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Clarinet Lessons: Respighi - Pines of Rome, 3rd Movement

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Pines of Rome, another lovely,
lovely excerpt that really
embodies the beauty
of the clarinet with all the big leaps and
being able to play softly and
just very beautiful music.
Okay [LAUGH] that's what we always say,
and that's what we all hope for.
It's actually a very challenging excerpt
because we are always a little bit
too intent on trying to get those
leaps that are a little tricky,
but they are manageable.
There's two things that
we have to think about.
Number one is the voicing of
the note is extremely important.
This is one of those things where
practicing this excerpt without
the register key.
So then we're doing the voicing and
the air speed at all times is key
to a successful way of
trying to play this, okay?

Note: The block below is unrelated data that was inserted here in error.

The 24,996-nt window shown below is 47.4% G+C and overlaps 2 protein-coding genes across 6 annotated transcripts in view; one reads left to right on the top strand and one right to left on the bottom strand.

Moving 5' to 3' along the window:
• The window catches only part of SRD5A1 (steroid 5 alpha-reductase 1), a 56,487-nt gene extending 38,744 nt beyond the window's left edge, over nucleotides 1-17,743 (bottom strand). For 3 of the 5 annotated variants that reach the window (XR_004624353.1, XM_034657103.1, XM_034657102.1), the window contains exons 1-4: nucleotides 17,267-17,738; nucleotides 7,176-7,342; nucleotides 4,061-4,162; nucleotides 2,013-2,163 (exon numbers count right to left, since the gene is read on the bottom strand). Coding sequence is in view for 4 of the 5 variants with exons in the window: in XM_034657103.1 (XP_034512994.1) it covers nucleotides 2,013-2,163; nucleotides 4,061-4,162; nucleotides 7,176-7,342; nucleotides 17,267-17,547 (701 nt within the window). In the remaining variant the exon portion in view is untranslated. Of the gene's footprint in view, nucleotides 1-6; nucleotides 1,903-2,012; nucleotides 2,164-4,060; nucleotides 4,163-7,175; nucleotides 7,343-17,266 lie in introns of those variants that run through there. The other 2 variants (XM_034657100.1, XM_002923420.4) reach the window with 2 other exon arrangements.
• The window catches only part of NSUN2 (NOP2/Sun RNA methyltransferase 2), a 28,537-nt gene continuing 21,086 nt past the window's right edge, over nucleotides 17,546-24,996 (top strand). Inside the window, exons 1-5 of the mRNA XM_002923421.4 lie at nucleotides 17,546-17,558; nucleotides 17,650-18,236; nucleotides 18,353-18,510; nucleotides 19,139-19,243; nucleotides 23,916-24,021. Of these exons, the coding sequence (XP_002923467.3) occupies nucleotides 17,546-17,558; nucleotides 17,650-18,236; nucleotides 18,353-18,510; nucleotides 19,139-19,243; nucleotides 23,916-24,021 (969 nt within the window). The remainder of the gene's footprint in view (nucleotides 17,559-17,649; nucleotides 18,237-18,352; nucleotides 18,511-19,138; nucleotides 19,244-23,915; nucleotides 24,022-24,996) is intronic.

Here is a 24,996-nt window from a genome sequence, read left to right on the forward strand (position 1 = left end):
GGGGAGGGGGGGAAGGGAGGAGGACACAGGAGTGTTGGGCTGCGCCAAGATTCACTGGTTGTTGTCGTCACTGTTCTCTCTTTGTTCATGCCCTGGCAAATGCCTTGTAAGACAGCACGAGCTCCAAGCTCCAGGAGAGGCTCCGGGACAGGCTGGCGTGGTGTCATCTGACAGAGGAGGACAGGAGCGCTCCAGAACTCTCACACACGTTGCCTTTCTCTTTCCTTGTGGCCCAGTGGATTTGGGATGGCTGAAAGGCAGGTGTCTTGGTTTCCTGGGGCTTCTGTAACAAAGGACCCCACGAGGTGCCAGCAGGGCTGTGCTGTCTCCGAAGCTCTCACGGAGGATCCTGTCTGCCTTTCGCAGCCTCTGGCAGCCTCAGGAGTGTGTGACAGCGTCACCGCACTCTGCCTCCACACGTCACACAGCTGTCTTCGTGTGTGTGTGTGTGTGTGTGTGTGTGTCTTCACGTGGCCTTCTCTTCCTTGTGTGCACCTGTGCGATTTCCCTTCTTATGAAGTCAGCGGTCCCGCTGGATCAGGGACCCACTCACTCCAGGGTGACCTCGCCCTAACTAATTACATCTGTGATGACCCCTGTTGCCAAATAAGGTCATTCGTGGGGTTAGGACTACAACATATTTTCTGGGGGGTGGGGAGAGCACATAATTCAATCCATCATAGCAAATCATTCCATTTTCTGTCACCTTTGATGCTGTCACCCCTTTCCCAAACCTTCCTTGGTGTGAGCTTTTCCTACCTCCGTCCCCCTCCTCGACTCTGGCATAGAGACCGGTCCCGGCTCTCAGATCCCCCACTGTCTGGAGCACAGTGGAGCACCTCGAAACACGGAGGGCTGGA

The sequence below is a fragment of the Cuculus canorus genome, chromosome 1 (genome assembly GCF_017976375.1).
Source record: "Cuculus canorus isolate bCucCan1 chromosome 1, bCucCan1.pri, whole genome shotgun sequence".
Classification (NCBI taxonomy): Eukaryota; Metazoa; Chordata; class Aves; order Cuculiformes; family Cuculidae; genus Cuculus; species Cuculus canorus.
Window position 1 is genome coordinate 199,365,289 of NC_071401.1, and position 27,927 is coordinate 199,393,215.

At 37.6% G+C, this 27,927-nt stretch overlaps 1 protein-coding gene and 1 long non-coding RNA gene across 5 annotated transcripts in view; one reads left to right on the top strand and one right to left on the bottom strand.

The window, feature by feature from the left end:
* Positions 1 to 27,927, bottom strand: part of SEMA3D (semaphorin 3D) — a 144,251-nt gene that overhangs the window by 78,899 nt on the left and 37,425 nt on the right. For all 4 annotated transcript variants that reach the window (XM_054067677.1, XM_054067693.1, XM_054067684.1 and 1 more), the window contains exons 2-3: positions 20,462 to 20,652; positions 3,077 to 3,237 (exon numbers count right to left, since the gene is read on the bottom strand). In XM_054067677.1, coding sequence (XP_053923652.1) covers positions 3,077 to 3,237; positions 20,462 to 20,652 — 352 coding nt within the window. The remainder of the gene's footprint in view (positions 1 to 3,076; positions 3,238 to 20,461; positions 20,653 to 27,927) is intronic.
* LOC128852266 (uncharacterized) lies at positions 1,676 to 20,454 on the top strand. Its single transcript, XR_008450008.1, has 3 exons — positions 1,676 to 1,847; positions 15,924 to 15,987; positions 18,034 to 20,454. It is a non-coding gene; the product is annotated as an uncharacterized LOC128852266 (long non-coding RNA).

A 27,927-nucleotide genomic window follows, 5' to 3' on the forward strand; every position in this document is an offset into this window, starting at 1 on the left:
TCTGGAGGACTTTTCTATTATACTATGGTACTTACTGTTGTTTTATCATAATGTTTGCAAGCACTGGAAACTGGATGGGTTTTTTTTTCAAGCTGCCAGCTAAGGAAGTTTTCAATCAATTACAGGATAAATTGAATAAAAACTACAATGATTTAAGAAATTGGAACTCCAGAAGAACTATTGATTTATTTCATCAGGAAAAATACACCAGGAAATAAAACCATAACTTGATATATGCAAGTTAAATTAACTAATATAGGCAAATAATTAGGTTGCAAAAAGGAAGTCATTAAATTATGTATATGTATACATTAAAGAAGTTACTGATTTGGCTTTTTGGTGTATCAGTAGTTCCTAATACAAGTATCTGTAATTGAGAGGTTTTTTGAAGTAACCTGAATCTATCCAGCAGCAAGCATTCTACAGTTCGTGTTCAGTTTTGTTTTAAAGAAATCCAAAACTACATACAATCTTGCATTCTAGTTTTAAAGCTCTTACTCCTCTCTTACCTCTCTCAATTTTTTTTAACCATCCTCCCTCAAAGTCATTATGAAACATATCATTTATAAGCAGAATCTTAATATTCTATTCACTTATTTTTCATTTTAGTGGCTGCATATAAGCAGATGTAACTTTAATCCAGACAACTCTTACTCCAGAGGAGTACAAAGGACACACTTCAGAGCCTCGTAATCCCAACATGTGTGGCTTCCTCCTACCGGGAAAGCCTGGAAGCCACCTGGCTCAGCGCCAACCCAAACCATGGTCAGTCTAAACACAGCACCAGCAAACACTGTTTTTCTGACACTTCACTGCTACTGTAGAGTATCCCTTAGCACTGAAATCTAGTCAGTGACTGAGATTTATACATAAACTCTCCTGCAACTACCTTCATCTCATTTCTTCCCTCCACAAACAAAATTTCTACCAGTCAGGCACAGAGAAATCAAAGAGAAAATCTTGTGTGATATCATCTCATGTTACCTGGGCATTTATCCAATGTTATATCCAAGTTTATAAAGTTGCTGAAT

So, just to remind you, playing without
that register key requires us to be
able to blow the air with the high tongue
position, so then we have a good voicing.
So, therefore,
you practice it without the key.
So what we do is we practice without the
key to make sure that the air is going,
and then we practice the three
leaps that are treacherous,
which is throat A to B to C sharp and
to D.
And then
we add the key.
Now, the important thing is to try to
remember that when we're
playing this [LAUGH],
that's the trick because
it's very hard and
we get a little bit nervous,
and then we lose it.
Now, the other thing is those
leaps are extremely important, but
they are not even close to being
the most important part of the excerpt.
There is many recordings out there that
you can hear where many people play, and
there are some that have absolutely
perfect, perfect leaps, and
some of them don't have
the most perfect leaps.
And I won't say who is playing which,
but I have found that after
listening to several,
several recordings that I have,
the one that most people actually like,
and most people reference
at this standard, is one where
the leaps are actually not the best.
[LAUGH] And why then would that be
one of the best recordings out there?
[SOUND] Because of the singing style,
The leaps are important, but what happens
after those leaps is even more important.
So, we have to remember the finger
legato after the leaps so
that then we can maintain the line.
Otherwise, they're good leaps in the big